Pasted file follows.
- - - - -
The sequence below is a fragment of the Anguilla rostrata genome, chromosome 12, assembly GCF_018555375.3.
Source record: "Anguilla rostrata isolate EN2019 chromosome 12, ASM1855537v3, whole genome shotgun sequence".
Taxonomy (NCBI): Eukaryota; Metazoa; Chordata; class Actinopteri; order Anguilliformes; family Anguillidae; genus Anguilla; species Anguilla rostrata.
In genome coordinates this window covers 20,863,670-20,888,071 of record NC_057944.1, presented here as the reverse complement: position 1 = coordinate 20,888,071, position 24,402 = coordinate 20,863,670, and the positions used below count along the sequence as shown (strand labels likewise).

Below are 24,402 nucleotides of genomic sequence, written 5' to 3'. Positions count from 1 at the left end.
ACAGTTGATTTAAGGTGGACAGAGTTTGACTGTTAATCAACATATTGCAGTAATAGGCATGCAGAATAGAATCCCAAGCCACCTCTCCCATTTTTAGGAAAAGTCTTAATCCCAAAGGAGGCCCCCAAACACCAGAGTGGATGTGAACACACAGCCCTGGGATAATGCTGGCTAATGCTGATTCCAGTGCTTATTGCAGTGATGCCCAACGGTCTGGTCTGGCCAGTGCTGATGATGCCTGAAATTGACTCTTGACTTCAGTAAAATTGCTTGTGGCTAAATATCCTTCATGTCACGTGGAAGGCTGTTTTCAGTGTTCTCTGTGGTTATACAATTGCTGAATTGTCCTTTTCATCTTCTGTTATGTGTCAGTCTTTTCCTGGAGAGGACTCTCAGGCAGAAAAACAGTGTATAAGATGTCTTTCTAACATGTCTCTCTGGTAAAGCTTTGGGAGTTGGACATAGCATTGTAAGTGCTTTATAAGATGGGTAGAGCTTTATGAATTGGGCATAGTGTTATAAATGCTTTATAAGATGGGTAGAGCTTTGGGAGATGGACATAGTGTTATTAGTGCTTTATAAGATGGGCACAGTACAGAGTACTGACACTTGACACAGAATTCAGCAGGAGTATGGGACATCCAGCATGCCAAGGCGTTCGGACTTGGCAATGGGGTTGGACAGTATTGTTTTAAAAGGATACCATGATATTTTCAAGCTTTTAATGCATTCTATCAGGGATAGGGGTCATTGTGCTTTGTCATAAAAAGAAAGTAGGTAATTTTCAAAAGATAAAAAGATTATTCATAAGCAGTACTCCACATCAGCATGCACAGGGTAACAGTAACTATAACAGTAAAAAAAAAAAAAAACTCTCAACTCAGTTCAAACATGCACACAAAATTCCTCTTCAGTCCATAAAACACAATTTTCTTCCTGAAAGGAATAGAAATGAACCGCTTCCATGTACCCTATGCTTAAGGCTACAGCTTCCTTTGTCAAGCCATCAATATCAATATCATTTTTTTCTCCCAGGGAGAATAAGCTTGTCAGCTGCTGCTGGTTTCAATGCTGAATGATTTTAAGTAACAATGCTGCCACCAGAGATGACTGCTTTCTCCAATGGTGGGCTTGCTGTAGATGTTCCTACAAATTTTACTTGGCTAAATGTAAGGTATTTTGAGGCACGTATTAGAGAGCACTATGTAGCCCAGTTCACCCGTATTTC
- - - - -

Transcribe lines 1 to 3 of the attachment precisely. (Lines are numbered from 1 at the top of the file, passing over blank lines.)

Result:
The sequence below is a fragment of the Anguilla rostrata genome, chromosome 12, assembly GCF_018555375.3.
Source record: "Anguilla rostrata isolate EN2019 chromosome 12, ASM1855537v3, whole genome shotgun sequence".
Taxonomy (NCBI): Eukaryota; Metazoa; Chordata; class Actinopteri; order Anguilliformes; family Anguillidae; genus Anguilla; species Anguilla rostrata.